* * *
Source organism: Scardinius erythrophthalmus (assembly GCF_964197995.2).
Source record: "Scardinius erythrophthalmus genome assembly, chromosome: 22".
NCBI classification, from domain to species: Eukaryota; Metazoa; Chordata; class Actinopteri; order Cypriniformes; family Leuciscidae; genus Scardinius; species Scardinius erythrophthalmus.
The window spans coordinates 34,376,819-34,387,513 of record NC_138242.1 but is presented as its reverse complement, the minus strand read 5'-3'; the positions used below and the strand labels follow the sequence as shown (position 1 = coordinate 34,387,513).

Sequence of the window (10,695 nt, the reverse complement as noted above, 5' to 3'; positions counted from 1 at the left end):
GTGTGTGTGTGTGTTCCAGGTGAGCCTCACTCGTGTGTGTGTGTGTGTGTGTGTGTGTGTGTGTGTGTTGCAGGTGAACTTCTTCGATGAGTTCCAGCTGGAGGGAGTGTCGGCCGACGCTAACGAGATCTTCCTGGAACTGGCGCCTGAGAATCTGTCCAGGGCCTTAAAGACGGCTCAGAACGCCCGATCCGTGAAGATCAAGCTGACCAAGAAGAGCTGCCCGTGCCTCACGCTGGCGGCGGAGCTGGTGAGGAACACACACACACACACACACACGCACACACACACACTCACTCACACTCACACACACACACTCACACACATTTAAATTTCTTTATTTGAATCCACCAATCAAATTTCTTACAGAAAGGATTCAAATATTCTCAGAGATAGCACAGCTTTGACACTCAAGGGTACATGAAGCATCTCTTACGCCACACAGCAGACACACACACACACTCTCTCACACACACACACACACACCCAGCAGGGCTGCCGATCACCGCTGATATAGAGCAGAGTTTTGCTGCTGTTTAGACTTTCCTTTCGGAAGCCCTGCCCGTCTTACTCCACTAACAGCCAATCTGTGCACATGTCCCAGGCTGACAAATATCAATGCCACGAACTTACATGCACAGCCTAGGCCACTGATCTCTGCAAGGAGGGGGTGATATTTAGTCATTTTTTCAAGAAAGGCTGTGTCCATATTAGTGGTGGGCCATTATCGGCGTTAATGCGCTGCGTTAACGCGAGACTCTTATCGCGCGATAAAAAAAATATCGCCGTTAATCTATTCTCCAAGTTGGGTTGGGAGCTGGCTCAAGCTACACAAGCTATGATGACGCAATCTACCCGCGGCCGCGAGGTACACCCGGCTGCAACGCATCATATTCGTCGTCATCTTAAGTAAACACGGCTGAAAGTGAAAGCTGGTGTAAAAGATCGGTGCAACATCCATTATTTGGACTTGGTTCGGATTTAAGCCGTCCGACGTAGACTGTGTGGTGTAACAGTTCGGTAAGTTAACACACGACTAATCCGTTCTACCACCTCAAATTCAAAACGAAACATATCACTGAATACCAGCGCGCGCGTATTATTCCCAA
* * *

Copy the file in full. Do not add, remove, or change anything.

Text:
Source organism: Scardinius erythrophthalmus (assembly GCF_964197995.2).
Source record: "Scardinius erythrophthalmus genome assembly, chromosome: 22".
NCBI classification, from domain to species: Eukaryota; Metazoa; Chordata; class Actinopteri; order Cypriniformes; family Leuciscidae; genus Scardinius; species Scardinius erythrophthalmus.
The window spans coordinates 34,376,819-34,387,513 of record NC_138242.1 but is presented as its reverse complement, the minus strand read 5'-3'; the positions used below and the strand labels follow the sequence as shown (position 1 = coordinate 34,387,513).

Sequence of the window (10,695 nt, the reverse complement as noted above, 5' to 3'; positions counted from 1 at the left end):
GTGTGTGTGTGTGTTCCAGGTGAGCCTCACTCGTGTGTGTGTGTGTGTGTGTGTGTGTGTGTGTGTGTTGCAGGTGAACTTCTTCGATGAGTTCCAGCTGGAGGGAGTGTCGGCCGACGCTAACGAGATCTTCCTGGAACTGGCGCCTGAGAATCTGTCCAGGGCCTTAAAGACGGCTCAGAACGCCCGATCCGTGAAGATCAAGCTGACCAAGAAGAGCTGCCCGTGCCTCACGCTGGCGGCGGAGCTGGTGAGGAACACACACACACACACACACACGCACACACACACACTCACTCACACTCACACACACACACTCACACACATTTAAATTTCTTTATTTGAATCCACCAATCAAATTTCTTACAGAAAGGATTCAAATATTCTCAGAGATAGCACAGCTTTGACACTCAAGGGTACATGAAGCATCTCTTACGCCACACAGCAGACACACACACACACTCTCTCACACACACACACACACACCCAGCAGGGCTGCCGATCACCGCTGATATAGAGCAGAGTTTTGCTGCTGTTTAGACTTTCCTTTCGGAAGCCCTGCCCGTCTTACTCCACTAACAGCCAATCTGTGCACATGTCCCAGGCTGACAAATATCAATGCCACGAACTTACATGCACAGCCTAGGCCACTGATCTCTGCAAGGAGGGGGTGATATTTAGTCATTTTTTCAAGAAAGGCTGTGTCCATATTAGTGGTGGGCCATTATCGGCGTTAATGCGCTGCGTTAACGCGAGACTCTTATCGCGCGATAAAAAAAATATCGCCGTTAATCTATTCTCCAAGTTGGGTTGGGAGCTGGCTCAAGCTACACAAGCTATGATGACGCAATCTACCCGCGGCCGCGAGGTACACCCGGCTGCAACGCATCATATTCGTCGTCATCTTAAGTAAACACGGCTGAAAGTGAAAGCTGGTGTAAAAGATCGGTGCAACATCCATTATTTGGACTTGGTTCGGATTTAAGCCGTCCGACGTAGACTGTGTGGTGTAACAGTTCGGTAAGTTAACACACGACTAATCCGTTCTACCACCTCAAATTCAAAACGAAACATATCACTGAATACCAGCGCGCGCGTATTATTCCCAA